At first, DigiPen MFA in Digital Arts graduate Hannah Patten was nervous no one would want to participate in her thesis project. Inspired by the scores of women who had come forward to tell their stories of sexual harassment and assault as part of the #MeToo movement, Patten decided to write and illustrate a comic book, turning the stories of the real women she would interview into superhero origin stories.
“I thought, I don’t know, this is a vulnerable thing to open up to a stranger about — to tell me about them, who they are, and the stuff they experienced,” Patten says. “I doubted a lot of people would want to be that vulnerable with me.” GRL PWR, the comic book that resulted, features three superhero stories based on Patten’s interviews — just a fraction of the 20 she ended up conducting with enthusiastic volunteers. “There came a point where I actually had to turn people away,” Patten says. “Once I started posting about it and showing some of my drawings and concepts, everybody wanted to be a part of it.”
For Patten, GRL PWR was both an academic and activist exercise. On the one hand, the project afforded Patten, an aspiring character artist, a chance to showcase her design skills — turning women into alternate universe versions of themselves, and imbuing them with unique superpowers. But on the other hand, it also offered those women a chance to see themselves and their pasts in a new light. “I wanted to do something that matters for my thesis, something that brings real-life women in with these characters and makes them stronger for the things they’ve overcome,” Patten says. “It sucks to be defined by your trauma. You want to be defined by the positive traits you have as a person.”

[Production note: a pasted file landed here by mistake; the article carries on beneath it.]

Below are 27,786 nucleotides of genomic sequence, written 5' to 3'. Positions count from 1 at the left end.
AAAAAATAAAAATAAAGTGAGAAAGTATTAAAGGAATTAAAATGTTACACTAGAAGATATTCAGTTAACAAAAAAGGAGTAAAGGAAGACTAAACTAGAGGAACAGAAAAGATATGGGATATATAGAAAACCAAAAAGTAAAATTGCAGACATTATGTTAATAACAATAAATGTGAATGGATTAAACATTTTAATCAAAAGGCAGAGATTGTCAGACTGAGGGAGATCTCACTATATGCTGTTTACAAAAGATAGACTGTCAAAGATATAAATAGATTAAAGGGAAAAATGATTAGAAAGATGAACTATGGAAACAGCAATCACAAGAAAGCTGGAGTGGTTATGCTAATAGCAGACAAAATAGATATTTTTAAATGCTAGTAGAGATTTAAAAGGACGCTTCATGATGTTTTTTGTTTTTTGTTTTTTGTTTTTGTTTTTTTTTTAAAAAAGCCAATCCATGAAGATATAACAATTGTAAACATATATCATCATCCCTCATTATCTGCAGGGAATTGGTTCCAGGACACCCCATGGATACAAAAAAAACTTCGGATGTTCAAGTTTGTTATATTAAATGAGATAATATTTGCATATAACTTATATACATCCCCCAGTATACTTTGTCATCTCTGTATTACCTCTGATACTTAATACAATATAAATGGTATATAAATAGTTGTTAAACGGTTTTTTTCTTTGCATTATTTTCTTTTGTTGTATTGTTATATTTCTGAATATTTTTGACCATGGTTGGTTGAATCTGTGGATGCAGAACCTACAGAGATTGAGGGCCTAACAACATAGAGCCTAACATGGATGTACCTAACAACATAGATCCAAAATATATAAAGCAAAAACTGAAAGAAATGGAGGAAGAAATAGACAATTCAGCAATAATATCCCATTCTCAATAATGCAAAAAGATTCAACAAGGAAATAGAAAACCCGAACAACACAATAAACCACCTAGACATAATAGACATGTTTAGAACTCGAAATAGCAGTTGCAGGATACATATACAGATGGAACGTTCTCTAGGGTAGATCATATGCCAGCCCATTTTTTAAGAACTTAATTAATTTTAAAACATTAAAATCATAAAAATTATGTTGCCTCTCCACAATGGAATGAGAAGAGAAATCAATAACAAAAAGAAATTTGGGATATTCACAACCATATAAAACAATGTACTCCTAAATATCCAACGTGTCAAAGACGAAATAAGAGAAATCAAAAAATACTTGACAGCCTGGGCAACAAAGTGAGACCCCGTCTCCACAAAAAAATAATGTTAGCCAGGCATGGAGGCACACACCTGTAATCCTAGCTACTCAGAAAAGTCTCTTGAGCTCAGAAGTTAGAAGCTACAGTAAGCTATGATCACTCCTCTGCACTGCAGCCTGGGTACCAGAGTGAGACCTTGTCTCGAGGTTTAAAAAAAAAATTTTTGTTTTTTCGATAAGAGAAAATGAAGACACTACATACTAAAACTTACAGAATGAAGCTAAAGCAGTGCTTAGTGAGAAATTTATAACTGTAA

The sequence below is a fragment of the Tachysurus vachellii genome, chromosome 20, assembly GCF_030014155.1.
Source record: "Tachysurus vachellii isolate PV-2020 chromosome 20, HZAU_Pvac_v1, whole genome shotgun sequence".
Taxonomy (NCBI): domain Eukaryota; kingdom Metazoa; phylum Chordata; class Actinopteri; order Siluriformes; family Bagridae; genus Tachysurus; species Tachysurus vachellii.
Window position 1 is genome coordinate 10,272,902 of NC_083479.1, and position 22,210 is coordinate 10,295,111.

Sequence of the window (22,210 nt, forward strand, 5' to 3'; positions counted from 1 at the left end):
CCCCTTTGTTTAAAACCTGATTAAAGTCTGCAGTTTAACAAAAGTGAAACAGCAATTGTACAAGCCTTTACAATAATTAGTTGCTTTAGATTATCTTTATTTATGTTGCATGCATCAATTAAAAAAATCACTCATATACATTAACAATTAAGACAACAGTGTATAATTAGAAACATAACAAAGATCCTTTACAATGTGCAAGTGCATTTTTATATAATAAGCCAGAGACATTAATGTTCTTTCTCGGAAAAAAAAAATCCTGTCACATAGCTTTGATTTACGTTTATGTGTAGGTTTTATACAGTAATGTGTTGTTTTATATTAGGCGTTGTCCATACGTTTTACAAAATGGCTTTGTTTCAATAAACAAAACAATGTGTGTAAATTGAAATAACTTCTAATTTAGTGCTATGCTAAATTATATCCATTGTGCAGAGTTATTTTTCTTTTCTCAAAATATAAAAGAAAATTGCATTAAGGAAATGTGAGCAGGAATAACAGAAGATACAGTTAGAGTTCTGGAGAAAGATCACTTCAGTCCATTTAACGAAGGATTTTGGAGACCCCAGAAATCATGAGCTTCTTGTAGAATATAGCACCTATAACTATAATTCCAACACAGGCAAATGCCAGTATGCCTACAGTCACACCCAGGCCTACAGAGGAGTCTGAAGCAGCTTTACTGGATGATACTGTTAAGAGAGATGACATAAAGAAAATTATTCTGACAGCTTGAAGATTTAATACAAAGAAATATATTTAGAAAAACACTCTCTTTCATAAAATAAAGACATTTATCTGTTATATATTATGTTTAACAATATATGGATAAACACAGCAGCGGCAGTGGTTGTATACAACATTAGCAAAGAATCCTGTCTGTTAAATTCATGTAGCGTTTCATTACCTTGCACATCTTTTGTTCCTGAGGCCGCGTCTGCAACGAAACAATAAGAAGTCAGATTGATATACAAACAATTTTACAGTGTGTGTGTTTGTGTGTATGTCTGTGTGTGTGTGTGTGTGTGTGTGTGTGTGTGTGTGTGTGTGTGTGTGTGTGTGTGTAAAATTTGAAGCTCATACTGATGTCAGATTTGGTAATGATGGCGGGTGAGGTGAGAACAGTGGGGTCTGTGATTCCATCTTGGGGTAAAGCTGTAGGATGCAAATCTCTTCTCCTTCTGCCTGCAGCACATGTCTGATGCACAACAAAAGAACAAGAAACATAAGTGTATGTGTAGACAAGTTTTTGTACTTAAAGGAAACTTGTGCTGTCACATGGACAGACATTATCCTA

Those positive traits are exactly where Patten started during her interviews. In cafes and bars across Seattle, before diving into their difficult stories, Patten spoke with her project volunteers one-on-one about what they felt defined them as people — their morals, virtues, hobbies, and the things they valued. Those qualities, rather than the nature of the assault or harassment they had endured, became the basis for their character designs and superpowers in GRL PWR.
“For example, the first woman in GRL PWR, Cadence, was really into horror, loves animals, and grew up on a farm. So I thought, you know what? I’d love for her to summon a demon beast,” Patten explains. In the comic, when a man stalks and corners Cadence during a hike through the wilderness, Cadence conjures and unleashes a wolf-like beast on the man, erupting with swirling ribbons of manifest rage. “I wanted to take this inner anger and let it explode into chaotic energy,” Patten says. “I took all these different elements about her to make that.”
The second woman featured, Morgan, has a secret, enchanted mask on the back of her head that terrifies an aggressive cat caller. “For Morgan, she was a very chill, non-violent person, so I wanted her power to be non-violent too,” Patten says. “I went with a kind of psychedelic, psychological power. I decided she was going to have a mask that scares people away so she feels safe, kind of based around how she has to put on a scary face in real life so she doesn’t get harassed in Seattle waiting for the bus.”